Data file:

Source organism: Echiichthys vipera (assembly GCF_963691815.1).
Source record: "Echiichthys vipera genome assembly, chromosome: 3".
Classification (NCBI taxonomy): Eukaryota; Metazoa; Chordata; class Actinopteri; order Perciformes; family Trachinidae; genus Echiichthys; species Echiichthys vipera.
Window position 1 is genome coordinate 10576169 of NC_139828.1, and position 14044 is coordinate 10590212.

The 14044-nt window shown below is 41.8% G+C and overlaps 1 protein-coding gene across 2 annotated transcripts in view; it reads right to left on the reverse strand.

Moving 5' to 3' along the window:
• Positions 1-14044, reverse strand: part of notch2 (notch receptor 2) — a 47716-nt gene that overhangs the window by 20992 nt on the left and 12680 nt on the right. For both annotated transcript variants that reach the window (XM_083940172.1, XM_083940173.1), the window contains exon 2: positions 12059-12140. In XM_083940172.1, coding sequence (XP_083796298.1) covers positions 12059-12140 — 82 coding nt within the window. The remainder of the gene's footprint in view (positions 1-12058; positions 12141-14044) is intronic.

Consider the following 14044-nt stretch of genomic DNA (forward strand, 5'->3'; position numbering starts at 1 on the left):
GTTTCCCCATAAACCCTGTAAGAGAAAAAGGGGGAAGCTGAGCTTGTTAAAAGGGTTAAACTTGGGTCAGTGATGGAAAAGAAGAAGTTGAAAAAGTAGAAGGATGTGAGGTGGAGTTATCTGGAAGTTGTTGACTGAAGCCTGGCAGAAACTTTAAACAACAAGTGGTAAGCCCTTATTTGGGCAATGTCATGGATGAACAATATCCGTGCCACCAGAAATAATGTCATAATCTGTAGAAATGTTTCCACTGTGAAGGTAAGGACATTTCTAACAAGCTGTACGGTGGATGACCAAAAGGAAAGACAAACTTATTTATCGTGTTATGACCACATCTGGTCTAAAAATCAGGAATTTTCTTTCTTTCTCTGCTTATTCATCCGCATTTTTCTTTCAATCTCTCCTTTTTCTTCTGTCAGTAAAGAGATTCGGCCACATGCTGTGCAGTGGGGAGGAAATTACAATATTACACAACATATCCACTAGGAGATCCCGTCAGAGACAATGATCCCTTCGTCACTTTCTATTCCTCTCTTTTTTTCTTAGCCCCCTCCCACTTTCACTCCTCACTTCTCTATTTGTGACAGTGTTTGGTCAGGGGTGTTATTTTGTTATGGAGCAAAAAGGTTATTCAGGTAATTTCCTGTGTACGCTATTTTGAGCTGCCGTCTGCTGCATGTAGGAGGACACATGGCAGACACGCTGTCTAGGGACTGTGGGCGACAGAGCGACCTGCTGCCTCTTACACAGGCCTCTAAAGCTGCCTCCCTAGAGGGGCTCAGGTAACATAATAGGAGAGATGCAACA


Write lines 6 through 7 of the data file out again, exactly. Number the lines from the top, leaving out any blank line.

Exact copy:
Moving 5' to 3' along the window:
• Positions 1-14044, reverse strand: part of notch2 (notch receptor 2) — a 47716-nt gene that overhangs the window by 20992 nt on the left and 12680 nt on the right. For both annotated transcript variants that reach the window (XM_083940172.1, XM_083940173.1), the window contains exon 2: positions 12059-12140. In XM_083940172.1, coding sequence (XP_083796298.1) covers positions 12059-12140 — 82 coding nt within the window. The remainder of the gene's footprint in view (positions 1-12058; positions 12141-14044) is intronic.